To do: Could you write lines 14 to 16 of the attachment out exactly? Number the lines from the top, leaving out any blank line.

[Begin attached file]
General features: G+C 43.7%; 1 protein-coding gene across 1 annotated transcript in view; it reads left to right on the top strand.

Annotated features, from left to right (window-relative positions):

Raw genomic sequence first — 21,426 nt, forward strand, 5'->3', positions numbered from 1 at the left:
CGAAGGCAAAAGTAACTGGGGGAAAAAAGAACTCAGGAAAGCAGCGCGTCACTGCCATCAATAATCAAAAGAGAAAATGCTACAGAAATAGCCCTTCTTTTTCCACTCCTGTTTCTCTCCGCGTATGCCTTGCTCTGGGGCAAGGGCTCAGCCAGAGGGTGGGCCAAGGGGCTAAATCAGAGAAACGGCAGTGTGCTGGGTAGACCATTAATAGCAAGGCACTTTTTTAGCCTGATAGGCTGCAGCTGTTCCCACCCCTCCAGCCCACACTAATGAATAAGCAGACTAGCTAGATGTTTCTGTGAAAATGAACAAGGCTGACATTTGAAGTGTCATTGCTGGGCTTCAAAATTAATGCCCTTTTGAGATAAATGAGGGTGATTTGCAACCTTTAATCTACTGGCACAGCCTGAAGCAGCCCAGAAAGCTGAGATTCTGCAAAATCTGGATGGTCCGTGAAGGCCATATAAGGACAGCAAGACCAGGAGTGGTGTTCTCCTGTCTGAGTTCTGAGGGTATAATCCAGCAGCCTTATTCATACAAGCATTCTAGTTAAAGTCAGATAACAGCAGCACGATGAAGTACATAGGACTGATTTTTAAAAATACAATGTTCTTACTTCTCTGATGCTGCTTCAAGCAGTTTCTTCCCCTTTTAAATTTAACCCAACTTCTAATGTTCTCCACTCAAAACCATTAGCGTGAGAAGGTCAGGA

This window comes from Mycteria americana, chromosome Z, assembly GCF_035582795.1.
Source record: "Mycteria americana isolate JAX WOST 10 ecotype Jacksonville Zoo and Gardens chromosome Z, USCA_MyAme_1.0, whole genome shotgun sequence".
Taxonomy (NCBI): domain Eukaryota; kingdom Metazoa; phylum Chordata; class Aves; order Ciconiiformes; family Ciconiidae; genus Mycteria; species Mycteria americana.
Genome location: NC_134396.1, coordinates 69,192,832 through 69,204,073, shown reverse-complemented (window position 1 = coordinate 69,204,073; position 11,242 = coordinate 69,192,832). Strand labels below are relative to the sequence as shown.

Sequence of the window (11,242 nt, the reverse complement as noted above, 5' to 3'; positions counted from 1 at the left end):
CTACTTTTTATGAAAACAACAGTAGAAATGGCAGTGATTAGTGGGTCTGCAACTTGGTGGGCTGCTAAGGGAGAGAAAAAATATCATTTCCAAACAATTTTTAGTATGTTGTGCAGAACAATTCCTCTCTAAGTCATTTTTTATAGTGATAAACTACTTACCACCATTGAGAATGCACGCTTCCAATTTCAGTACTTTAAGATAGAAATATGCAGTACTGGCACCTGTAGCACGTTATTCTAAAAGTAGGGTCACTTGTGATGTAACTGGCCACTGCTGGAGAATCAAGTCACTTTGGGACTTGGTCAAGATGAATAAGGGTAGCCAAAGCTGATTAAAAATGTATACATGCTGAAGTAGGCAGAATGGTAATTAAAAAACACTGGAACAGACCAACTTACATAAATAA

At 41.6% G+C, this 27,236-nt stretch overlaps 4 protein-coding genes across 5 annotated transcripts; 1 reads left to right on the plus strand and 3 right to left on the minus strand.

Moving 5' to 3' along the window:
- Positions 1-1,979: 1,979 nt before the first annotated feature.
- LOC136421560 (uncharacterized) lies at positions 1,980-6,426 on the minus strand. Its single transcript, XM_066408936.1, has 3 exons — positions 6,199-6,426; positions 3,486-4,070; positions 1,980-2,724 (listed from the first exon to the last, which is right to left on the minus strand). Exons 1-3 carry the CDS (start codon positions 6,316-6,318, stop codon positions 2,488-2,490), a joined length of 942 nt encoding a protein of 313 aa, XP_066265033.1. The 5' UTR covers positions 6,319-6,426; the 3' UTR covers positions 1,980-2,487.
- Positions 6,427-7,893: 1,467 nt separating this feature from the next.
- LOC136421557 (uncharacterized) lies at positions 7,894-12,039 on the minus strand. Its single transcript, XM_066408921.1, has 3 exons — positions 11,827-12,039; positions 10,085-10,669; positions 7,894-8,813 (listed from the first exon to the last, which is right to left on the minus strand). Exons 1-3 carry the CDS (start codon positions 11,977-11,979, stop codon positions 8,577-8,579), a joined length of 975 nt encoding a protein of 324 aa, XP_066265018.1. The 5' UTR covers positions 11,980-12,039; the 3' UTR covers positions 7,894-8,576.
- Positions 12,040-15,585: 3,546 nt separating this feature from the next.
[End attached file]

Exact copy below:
- LOC136421560 (uncharacterized) lies at positions 1,980-6,426 on the minus strand. Its single transcript, XM_066408936.1, has 3 exons — positions 6,199-6,426; positions 3,486-4,070; positions 1,980-2,724 (listed from the first exon to the last, which is right to left on the minus strand). Exons 1-3 carry the CDS (start codon positions 6,316-6,318, stop codon positions 2,488-2,490), a joined length of 942 nt encoding a protein of 313 aa, XP_066265033.1. The 5' UTR covers positions 6,319-6,426; the 3' UTR covers positions 1,980-2,487.
- Positions 6,427-7,893: 1,467 nt separating this feature from the next.
- LOC136421557 (uncharacterized) lies at positions 7,894-12,039 on the minus strand. Its single transcript, XM_066408921.1, has 3 exons — positions 11,827-12,039; positions 10,085-10,669; positions 7,894-8,813 (listed from the first exon to the last, which is right to left on the minus strand). Exons 1-3 carry the CDS (start codon positions 11,977-11,979, stop codon positions 8,577-8,579), a joined length of 975 nt encoding a protein of 324 aa, XP_066265018.1. The 5' UTR covers positions 11,980-12,039; the 3' UTR covers positions 7,894-8,576.